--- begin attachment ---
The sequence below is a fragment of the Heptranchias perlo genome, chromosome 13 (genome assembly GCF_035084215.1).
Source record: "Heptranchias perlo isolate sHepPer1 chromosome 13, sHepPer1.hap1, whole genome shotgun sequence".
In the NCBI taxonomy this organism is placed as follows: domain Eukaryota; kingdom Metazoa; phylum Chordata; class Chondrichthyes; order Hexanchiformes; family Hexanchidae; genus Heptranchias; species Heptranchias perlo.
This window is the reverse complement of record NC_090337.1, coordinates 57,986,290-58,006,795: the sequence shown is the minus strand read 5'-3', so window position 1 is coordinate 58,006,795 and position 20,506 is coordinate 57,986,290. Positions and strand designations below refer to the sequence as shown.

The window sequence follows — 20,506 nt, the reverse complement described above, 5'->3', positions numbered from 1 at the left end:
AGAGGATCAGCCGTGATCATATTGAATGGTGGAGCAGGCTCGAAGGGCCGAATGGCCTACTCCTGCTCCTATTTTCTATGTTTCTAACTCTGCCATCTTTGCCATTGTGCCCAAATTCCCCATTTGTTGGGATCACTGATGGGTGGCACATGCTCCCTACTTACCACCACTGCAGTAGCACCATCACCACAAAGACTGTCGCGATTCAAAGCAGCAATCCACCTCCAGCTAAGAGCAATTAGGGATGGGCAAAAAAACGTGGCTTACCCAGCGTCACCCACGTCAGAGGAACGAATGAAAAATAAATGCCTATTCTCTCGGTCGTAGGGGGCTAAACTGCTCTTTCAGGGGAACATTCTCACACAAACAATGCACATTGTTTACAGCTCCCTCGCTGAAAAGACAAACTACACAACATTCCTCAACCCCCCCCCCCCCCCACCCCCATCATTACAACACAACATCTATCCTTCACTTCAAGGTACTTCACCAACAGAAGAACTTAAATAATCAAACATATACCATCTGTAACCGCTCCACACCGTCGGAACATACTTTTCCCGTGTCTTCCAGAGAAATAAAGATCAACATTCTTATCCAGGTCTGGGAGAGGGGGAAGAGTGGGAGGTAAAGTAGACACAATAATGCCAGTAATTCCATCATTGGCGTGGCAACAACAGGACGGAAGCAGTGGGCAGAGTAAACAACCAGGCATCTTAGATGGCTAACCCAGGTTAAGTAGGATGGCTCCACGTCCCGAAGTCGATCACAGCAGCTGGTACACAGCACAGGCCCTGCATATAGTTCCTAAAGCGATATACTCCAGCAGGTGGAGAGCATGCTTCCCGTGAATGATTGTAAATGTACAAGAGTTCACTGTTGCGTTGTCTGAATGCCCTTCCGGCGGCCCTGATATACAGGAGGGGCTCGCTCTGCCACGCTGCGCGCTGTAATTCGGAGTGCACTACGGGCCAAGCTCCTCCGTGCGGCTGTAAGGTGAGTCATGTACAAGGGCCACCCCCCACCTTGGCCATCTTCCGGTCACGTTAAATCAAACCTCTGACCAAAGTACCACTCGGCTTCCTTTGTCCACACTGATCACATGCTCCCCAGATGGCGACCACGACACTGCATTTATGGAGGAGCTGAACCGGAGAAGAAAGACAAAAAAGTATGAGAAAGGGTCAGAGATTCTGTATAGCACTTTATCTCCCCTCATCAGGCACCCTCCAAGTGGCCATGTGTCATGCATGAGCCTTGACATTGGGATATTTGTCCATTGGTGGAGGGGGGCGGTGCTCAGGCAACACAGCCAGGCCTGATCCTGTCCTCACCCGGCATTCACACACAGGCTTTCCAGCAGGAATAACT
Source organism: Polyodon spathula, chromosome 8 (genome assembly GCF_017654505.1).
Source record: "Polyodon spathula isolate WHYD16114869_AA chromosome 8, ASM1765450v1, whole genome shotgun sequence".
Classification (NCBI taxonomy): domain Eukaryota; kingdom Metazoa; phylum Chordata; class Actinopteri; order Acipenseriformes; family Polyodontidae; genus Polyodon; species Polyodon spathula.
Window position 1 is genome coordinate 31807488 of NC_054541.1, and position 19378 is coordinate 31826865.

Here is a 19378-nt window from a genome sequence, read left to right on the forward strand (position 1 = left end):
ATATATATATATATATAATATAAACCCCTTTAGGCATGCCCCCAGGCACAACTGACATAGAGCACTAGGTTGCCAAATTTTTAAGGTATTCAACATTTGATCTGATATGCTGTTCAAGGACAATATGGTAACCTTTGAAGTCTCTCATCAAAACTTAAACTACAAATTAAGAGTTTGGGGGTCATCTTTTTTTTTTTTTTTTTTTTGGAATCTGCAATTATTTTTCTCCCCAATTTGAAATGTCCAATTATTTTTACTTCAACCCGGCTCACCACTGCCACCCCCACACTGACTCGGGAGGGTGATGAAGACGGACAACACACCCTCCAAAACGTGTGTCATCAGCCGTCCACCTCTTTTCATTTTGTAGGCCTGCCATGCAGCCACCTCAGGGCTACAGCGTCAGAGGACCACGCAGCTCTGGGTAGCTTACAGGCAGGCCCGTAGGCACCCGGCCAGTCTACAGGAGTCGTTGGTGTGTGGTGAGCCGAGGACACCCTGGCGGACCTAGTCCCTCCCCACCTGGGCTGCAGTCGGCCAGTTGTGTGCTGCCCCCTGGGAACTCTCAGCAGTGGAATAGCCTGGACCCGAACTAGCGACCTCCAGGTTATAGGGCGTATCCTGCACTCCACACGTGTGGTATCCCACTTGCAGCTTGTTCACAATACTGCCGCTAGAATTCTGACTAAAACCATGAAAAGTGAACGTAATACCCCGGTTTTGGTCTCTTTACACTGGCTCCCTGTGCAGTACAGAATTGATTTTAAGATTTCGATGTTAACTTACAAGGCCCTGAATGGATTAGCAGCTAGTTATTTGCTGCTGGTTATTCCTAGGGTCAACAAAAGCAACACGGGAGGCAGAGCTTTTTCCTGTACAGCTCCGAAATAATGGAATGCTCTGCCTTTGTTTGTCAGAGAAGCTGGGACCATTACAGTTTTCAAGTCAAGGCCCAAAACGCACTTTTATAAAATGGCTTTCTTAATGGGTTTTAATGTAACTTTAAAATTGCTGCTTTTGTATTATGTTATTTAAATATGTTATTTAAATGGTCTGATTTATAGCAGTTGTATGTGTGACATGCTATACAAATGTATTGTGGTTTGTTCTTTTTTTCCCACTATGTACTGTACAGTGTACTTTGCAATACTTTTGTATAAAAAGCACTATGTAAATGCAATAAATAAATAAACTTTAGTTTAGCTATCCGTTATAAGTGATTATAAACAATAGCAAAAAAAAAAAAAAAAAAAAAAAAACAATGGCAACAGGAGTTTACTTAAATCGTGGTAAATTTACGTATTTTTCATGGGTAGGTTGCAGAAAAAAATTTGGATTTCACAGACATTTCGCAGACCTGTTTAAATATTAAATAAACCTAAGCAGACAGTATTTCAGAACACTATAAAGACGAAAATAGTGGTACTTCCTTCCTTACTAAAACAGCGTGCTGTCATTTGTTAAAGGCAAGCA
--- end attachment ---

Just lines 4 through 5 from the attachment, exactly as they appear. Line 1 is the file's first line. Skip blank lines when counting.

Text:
This window is the reverse complement of record NC_090337.1, coordinates 57,986,290-58,006,795: the sequence shown is the minus strand read 5'-3', so window position 1 is coordinate 58,006,795 and position 20,506 is coordinate 57,986,290. Positions and strand designations below refer to the sequence as shown.

The window sequence follows — 20,506 nt, the reverse complement described above, 5'->3', positions numbered from 1 at the left end: